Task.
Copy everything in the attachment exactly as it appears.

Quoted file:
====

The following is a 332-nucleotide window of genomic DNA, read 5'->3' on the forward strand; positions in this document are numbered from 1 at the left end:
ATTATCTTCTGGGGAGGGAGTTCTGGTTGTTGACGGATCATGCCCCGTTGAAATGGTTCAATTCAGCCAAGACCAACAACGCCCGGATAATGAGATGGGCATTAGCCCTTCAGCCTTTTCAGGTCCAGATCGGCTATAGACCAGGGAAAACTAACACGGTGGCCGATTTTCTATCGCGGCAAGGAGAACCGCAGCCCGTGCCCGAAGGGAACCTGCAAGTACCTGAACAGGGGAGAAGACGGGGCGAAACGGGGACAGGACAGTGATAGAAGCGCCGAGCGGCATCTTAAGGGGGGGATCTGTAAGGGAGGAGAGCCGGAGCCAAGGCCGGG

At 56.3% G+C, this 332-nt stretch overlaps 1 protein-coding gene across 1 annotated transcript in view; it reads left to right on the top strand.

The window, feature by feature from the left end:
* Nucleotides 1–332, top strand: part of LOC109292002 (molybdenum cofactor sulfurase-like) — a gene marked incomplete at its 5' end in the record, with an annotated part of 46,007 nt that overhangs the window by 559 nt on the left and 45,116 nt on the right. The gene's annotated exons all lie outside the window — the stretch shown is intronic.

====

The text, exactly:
The following is a 332-nucleotide window of genomic DNA, read 5'->3' on the forward strand; positions in this document are numbered from 1 at the left end:
ATTATCTTCTGGGGAGGGAGTTCTGGTTGTTGACGGATCATGCCCCGTTGAAATGGTTCAATTCAGCCAAGACCAACAACGCCCGGATAATGAGATGGGCATTAGCCCTTCAGCCTTTTCAGGTCCAGATCGGCTATAGACCAGGGAAAACTAACACGGTGGCCGATTTTCTATCGCGGCAAGGAGAACCGCAGCCCGTGCCCGAAGGGAACCTGCAAGTACCTGAACAGGGGAGAAGACGGGGCGAAACGGGGACAGGACAGTGATAGAAGCGCCGAGCGGCATCTTAAGGGGGGGATCTGTAAGGGAGGAGAGCCGGAGCCAAGGCCGGG

At 56.3% G+C, this 332-nt stretch overlaps 1 protein-coding gene across 1 annotated transcript in view; it reads left to right on the top strand.

The window, feature by feature from the left end:
* Nucleotides 1–332, top strand: part of LOC109292002 (molybdenum cofactor sulfurase-like) — a gene marked incomplete at its 5' end in the record, with an annotated part of 46,007 nt that overhangs the window by 559 nt on the left and 45,116 nt on the right. The gene's annotated exons all lie outside the window — the stretch shown is intronic.